I really do believe that God is no respecter of persons. These women added a new layer to my testimony that Heavenly Father and Jesus Christ are with us, and that they guide us and love us...all of us. Such humble circumstances in Laos - such joyful people.
After church the young women and relief society sisters crammed together in the kitchen to prepare lunch for the branch, while the kids played outside.
When lunch was prepared, the children came in to help 'set the table'...i.e. put plates of food down on colorful mats that had been spread out on the chapel floor.
We ate, talked, and laughed while the food was passed around and around until everyone had had enough. Then, these two cute little girls came out carrying an empty tub and cleared all the dishes by throwing them, one by one, into their tub. I thought this was so cute...especially since that little girl in the pink dress held onto those four cookies the whole time!
Random pictures of the day-
Saturday, April 19, 2008
Now, for a few hundred more words that describe Thailand (or a few thousand...if you count the phrase 'a picture is worth a thousand words').
Would you like to walk down this sidewalk? My mom says biking missionaries fall off sidewalks like this all the time...then they have to start taking antibiotics, cause who knows what kinds of bacteria are lurking in those waters! As for the telephone pole - what more is there to say?
What would it be like to live in that house? And the cart of brooms - amazingly, not uncommon!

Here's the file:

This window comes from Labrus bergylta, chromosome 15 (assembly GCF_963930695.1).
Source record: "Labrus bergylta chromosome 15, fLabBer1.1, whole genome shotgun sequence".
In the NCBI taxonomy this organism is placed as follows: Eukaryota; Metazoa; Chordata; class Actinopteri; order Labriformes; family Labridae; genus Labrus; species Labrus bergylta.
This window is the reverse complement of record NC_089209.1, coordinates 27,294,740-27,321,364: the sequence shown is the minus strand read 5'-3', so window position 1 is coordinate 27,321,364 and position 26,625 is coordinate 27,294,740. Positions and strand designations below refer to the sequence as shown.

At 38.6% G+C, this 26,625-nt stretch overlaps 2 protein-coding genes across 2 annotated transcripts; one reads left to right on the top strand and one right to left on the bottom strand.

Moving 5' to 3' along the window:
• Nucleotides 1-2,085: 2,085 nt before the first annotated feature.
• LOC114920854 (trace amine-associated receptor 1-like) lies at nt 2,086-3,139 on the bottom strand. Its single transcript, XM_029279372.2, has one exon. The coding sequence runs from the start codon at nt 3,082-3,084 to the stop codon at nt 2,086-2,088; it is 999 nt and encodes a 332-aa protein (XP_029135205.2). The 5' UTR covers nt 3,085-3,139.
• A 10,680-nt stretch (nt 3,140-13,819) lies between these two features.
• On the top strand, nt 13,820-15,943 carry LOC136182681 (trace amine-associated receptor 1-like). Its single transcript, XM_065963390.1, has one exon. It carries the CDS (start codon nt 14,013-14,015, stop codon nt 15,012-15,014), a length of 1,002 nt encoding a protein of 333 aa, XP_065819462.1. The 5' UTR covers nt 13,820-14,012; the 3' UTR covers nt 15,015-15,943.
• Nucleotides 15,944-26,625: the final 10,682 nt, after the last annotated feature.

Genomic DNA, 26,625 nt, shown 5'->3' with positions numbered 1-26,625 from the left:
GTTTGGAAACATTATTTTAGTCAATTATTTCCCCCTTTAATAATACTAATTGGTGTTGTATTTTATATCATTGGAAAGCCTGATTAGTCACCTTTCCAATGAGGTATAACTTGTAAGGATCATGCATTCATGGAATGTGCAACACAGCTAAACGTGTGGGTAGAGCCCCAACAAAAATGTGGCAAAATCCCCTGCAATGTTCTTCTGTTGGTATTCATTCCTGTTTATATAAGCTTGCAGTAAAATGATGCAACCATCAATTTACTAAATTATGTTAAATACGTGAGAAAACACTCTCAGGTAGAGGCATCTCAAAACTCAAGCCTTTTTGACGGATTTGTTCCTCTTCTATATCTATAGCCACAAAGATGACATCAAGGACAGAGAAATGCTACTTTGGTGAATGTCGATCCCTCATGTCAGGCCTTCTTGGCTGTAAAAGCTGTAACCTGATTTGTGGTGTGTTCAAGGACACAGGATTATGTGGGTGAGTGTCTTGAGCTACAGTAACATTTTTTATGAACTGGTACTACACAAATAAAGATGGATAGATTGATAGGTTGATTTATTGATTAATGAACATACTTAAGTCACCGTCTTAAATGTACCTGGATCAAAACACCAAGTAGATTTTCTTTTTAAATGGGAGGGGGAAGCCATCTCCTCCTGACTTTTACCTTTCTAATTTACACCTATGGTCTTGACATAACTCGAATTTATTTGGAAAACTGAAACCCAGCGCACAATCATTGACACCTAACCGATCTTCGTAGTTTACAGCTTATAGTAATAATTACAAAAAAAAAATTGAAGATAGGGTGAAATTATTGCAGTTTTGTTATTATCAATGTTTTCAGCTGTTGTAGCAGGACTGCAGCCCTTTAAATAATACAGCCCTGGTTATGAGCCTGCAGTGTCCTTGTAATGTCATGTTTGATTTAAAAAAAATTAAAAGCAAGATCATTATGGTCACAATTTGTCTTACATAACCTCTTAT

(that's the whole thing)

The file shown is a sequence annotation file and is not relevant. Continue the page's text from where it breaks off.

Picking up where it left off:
This is one of my favorite fruits in Thailand (not the taste, so much as the look). It's called a Gna. Pronunciation: say the word 'sing'...now take the last sound of that word (ng), add an 'ah' sound, put a staccato mark on it, and there you have it. Gna!
This lizard-like thing is called a Duka (Doo-Kaa). I guess they're nasty little buggers - if they bite, they don't let go. The vehicle in the next picture is called a Tuk-tuk (Took-Took). They're the taxi of choice if you're going fairly short distances, and so fun to ride in! This one struck me as cool because a Monk is riding in it.
We've had a little trouble with our luggage here...when we first arrived, none of our SEVEN bags made it. It took 2 days to get them delivered, and on the same day of the delivery, I decided to pull out my camera to get a few shots. Problem - where's my camera? We searched and searched and searched until Brian finally found it on the lost and found website for Korean Air. Yep, I had left it on the airplane from Korea to Bangkok. Frustrating! Thankfully, we'll get it back, and until then my parents are generously letting me borrow their camera!